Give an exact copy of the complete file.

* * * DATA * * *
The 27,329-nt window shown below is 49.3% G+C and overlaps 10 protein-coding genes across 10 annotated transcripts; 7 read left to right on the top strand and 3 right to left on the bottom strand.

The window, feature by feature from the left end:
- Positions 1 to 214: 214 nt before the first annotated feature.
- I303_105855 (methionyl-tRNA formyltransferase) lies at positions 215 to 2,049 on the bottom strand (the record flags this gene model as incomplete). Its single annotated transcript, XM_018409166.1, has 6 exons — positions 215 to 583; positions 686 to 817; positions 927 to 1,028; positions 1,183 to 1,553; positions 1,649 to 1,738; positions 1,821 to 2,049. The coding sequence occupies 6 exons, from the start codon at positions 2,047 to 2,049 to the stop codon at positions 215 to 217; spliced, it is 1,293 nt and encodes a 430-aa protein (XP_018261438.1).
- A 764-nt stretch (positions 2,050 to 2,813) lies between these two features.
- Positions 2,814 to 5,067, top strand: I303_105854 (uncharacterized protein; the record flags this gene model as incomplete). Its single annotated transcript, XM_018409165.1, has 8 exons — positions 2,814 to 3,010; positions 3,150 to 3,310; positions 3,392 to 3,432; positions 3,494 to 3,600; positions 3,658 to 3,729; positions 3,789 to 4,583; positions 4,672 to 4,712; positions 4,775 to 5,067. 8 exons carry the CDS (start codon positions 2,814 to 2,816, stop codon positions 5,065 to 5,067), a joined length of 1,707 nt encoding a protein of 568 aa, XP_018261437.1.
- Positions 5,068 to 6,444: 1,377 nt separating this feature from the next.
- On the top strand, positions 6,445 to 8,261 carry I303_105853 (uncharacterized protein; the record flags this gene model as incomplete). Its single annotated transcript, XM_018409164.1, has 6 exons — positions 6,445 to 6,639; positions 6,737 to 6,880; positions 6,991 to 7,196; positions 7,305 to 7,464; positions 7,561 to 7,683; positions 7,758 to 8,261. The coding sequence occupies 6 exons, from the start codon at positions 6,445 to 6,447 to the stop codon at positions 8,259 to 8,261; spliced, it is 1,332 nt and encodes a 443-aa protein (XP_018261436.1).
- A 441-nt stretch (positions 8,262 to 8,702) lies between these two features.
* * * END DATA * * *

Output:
The 27,329-nt window shown below is 49.3% G+C and overlaps 10 protein-coding genes across 10 annotated transcripts; 7 read left to right on the top strand and 3 right to left on the bottom strand.

The window, feature by feature from the left end:
- Positions 1 to 214: 214 nt before the first annotated feature.
- I303_105855 (methionyl-tRNA formyltransferase) lies at positions 215 to 2,049 on the bottom strand (the record flags this gene model as incomplete). Its single annotated transcript, XM_018409166.1, has 6 exons — positions 215 to 583; positions 686 to 817; positions 927 to 1,028; positions 1,183 to 1,553; positions 1,649 to 1,738; positions 1,821 to 2,049. The coding sequence occupies 6 exons, from the start codon at positions 2,047 to 2,049 to the stop codon at positions 215 to 217; spliced, it is 1,293 nt and encodes a 430-aa protein (XP_018261438.1).
- A 764-nt stretch (positions 2,050 to 2,813) lies between these two features.
- Positions 2,814 to 5,067, top strand: I303_105854 (uncharacterized protein; the record flags this gene model as incomplete). Its single annotated transcript, XM_018409165.1, has 8 exons — positions 2,814 to 3,010; positions 3,150 to 3,310; positions 3,392 to 3,432; positions 3,494 to 3,600; positions 3,658 to 3,729; positions 3,789 to 4,583; positions 4,672 to 4,712; positions 4,775 to 5,067. 8 exons carry the CDS (start codon positions 2,814 to 2,816, stop codon positions 5,065 to 5,067), a joined length of 1,707 nt encoding a protein of 568 aa, XP_018261437.1.
- Positions 5,068 to 6,444: 1,377 nt separating this feature from the next.
- On the top strand, positions 6,445 to 8,261 carry I303_105853 (uncharacterized protein; the record flags this gene model as incomplete). Its single annotated transcript, XM_018409164.1, has 6 exons — positions 6,445 to 6,639; positions 6,737 to 6,880; positions 6,991 to 7,196; positions 7,305 to 7,464; positions 7,561 to 7,683; positions 7,758 to 8,261. The coding sequence occupies 6 exons, from the start codon at positions 6,445 to 6,447 to the stop codon at positions 8,259 to 8,261; spliced, it is 1,332 nt and encodes a 443-aa protein (XP_018261436.1).
- A 441-nt stretch (positions 8,262 to 8,702) lies between these two features.